@Vipul Chawathe: If I were writing the code, I'd be inclined to go with

std::initializer_list<int> x = { 5 };

but the Herb-Sutter-style

auto x = std::initializer_list<int>{ 5 };

would be fine, too, IMO. I think that

auto x = { 5 };

is less clear, though the commented version would be okay, I guess:

auto x = { 5 }; // create std::initializer_list

Scott Meyers said...

@Ben Hanson: Now that the committee has decided to issue new standards on a schedule of roughly every three years, C++ and its effective application will be a moving target all the time, I think. My hope is that the information in my book will be sufficiently settled down that it won't change very much between now and 2017 (at which point the next major language revision will presumably make all books, including mine, more or less out of date).

mmocny said...

Assuming it didn't have this special rule, I think you could still be explicit but doing:

auto x = {{1,2,3,4}}; // Brace init with initializer_list type

Though, I'm really not sure if thats nicer than just being explicit about the type.

Scott Meyers said...

@mmocny: Without the special rule, the code would not compile, because the braced initializer list isn't an expression with a type, so auto wouldn't be able to deduce a type from it. This is why passing a braced initializer list to a template function fails: the braced initializer list has no type for the template to deduce.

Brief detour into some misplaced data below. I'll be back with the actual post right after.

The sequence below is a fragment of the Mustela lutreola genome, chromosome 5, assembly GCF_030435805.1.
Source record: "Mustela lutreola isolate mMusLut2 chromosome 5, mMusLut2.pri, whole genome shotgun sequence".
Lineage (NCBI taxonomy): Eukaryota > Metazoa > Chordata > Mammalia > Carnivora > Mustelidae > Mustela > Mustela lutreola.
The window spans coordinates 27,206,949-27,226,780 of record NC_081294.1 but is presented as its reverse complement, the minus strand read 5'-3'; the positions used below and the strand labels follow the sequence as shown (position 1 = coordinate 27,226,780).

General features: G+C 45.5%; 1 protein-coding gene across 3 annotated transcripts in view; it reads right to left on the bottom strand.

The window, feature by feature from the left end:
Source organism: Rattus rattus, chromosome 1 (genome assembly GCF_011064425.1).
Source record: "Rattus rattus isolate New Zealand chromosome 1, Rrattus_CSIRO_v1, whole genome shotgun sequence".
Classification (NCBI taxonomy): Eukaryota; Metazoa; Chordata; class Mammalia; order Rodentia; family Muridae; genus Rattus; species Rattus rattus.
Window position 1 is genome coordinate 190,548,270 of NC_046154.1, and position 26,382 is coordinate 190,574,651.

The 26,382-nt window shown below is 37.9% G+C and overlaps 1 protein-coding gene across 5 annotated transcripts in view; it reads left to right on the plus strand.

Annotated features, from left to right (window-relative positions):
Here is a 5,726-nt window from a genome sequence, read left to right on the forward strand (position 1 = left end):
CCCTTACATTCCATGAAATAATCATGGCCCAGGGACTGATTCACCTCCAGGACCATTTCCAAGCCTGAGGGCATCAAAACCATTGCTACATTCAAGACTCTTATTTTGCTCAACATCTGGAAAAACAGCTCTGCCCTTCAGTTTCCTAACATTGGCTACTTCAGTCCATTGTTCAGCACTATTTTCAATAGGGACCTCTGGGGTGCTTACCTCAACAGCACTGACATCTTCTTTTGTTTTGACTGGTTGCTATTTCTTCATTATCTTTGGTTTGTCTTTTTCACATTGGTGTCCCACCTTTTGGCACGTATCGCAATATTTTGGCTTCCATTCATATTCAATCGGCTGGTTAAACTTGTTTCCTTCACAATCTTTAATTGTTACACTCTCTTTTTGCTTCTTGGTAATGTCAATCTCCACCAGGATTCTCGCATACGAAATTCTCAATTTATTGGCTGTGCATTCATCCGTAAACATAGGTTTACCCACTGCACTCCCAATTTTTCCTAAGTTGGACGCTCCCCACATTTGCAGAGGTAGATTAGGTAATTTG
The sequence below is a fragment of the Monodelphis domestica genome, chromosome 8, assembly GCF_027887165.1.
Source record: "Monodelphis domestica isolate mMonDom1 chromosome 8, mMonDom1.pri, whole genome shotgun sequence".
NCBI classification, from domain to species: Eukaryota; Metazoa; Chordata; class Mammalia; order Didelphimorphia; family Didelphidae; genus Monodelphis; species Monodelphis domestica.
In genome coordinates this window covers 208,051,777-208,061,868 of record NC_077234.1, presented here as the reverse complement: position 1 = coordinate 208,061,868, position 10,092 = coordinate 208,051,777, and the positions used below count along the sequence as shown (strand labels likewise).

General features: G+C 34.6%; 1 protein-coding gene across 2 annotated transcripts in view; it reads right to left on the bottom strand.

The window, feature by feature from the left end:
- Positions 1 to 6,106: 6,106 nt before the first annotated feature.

friendzis said...

Brace initializers have no type, yes. But the end result does, most relevant of which are arrays.
`int * a` is an array. Probably. `int b[] = {}` or `auto b = {}` is also an array. For sure this time. Logically `a` and `b` are arrays, but have a bit different semantics, because different amount of information can be deduced.

What may be a bit confusing is why `auto b = {5}` is not an int, when it clearly can be. My take is that it is already confusing why you have used explicit initializer list for one value and compiler does not implicitly tamper with your exlplicit intent

Chris S. said...

@Scott "The ranged-for loop is defined in terms of std::begin and std::end (except for arrays, which get special treatment)."

As usual, it can't possibly be that simple:
- arrays get the special treatment you mention.
- Then it looks for member begin or end - if either one is found, these are used (so you'ld better not provide just one).